Going through a divorce involves making a number of complicated decisions, such as determining child custody, alimony and child support. One of the most difficult topics to tackle, however, may be property division.
Many people become attached to property and items accumulated throughout their marriage and may become emotional when forced to split it. Each party is responsible for reporting all marital property in their possession and the court will determine who receives what in the final settlement.
Equitable division of property
Illinois is one of many states in the nation that follows an equitable division of property model when separating marital items. Rather than split property evenly between each party, the court will take into account certain factors before dividing marital property, according to Illinois state statutes. These factors include the following:
- Each party’s contribution to the accumulation of the property
- How long the marriage lasted
- The value of property
- The current economic situation of each party, including job, income and liabilities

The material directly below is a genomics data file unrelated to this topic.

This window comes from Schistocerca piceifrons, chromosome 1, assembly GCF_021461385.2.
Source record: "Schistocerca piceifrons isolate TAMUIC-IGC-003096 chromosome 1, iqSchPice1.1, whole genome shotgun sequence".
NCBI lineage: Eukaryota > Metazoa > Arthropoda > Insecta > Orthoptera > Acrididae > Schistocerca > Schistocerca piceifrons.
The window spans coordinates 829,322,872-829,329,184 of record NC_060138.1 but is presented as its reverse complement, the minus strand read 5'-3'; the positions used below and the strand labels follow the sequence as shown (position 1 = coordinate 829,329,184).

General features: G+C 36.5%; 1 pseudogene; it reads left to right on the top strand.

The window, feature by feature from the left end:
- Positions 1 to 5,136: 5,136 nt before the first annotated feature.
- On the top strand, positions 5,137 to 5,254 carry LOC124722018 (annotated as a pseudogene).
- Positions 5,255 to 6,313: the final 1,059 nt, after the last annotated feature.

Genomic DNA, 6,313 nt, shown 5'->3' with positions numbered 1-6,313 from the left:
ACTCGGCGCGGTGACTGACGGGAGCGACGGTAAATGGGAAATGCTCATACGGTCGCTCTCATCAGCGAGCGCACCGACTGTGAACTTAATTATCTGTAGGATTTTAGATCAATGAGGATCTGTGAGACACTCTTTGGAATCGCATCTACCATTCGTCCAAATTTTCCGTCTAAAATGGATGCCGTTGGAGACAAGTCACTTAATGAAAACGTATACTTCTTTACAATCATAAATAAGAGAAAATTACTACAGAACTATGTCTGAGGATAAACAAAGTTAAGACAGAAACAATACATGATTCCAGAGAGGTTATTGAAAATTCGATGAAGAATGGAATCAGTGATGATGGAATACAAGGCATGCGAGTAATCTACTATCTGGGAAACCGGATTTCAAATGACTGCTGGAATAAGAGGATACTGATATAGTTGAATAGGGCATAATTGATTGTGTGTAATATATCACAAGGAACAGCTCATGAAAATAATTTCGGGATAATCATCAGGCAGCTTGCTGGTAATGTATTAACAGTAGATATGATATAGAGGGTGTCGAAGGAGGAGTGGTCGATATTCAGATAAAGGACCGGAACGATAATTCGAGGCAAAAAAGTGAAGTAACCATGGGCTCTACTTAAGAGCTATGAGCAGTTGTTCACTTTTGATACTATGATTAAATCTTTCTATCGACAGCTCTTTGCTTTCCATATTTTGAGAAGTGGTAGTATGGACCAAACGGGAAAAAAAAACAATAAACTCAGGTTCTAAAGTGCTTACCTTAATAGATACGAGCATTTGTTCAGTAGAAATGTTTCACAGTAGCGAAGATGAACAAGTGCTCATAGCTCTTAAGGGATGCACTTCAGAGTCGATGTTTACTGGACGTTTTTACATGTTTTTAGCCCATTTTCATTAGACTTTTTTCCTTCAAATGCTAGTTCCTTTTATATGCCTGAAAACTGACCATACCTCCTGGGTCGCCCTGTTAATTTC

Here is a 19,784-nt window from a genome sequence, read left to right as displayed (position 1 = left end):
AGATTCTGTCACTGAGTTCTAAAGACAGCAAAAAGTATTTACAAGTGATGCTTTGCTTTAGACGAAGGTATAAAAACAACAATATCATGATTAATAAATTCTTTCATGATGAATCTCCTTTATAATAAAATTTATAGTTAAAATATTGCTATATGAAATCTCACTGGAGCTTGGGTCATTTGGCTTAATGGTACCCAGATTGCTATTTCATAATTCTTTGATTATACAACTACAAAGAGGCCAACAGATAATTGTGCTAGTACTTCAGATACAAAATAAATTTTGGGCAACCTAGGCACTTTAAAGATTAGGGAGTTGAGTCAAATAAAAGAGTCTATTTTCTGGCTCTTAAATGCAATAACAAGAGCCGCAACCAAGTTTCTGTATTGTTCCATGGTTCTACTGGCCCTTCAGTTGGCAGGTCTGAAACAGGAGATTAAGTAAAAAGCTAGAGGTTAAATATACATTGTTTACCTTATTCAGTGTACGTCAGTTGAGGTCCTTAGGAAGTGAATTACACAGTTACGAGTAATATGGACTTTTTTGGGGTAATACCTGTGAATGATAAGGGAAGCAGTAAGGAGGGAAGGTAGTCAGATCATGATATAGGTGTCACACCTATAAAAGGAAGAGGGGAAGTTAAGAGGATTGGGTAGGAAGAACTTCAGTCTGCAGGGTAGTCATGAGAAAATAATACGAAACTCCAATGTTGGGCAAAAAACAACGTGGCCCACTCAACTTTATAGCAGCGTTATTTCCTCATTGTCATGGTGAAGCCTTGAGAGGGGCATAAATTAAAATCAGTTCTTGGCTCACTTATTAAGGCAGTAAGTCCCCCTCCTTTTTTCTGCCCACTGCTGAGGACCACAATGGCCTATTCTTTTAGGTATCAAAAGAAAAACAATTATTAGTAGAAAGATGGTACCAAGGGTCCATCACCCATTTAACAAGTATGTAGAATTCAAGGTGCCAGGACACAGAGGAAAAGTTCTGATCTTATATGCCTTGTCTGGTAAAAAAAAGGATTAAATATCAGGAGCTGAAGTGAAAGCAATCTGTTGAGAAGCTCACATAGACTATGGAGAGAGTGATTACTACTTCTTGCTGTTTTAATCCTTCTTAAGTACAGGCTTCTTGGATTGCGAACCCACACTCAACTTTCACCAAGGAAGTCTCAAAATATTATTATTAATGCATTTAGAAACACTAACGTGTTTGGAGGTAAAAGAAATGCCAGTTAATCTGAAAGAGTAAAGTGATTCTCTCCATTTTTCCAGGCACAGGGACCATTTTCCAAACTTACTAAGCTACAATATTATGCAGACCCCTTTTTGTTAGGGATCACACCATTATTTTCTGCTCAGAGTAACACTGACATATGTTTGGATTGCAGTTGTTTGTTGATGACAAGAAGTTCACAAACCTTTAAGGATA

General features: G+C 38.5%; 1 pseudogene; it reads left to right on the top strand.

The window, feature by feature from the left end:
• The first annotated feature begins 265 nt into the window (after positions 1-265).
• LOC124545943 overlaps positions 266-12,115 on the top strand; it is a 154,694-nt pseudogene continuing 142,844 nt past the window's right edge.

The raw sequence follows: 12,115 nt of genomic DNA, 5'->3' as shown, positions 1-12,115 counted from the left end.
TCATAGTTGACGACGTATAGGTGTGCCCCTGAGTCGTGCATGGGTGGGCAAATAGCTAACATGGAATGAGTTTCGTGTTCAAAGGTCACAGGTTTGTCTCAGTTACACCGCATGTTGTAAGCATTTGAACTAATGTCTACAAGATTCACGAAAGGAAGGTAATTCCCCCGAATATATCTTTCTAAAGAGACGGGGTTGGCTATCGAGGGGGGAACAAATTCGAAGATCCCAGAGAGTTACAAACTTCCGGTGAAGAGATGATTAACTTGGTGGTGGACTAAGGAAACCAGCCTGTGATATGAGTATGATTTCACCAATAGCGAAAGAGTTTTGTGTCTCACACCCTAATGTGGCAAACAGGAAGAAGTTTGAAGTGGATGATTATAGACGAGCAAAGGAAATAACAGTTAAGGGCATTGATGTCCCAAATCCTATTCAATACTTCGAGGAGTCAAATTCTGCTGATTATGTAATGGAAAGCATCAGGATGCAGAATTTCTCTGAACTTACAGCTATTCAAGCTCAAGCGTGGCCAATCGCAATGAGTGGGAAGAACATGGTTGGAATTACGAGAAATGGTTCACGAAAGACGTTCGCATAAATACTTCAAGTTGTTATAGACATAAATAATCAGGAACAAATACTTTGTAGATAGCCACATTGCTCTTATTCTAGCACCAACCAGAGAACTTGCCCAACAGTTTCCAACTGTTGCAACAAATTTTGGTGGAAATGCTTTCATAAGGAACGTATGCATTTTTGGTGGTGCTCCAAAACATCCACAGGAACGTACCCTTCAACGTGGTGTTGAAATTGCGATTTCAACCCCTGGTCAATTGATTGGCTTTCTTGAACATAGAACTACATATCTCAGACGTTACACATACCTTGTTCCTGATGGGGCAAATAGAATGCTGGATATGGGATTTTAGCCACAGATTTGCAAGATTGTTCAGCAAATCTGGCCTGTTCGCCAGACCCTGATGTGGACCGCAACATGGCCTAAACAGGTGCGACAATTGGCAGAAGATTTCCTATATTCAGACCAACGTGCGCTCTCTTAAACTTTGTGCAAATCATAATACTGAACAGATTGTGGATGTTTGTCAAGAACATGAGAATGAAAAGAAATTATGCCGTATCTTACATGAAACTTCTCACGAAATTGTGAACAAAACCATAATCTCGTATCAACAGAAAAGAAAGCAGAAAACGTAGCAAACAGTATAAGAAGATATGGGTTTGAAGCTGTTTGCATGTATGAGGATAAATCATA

- The health, age and skills of each party
- Any tax consequences of property division
The court will also look at where the children reside if any are involved in the case.
There are some assets and property that may stay with the original owner after the divorce. According to the National Law Review, separate property is items owned by a party prior to becoming married, and may also include inheritance money and gifts given by a third party during the marriage. As long as the owner of this property maintains primary ownership and does not mix the assets in with marital property, it can remain solely in their possession.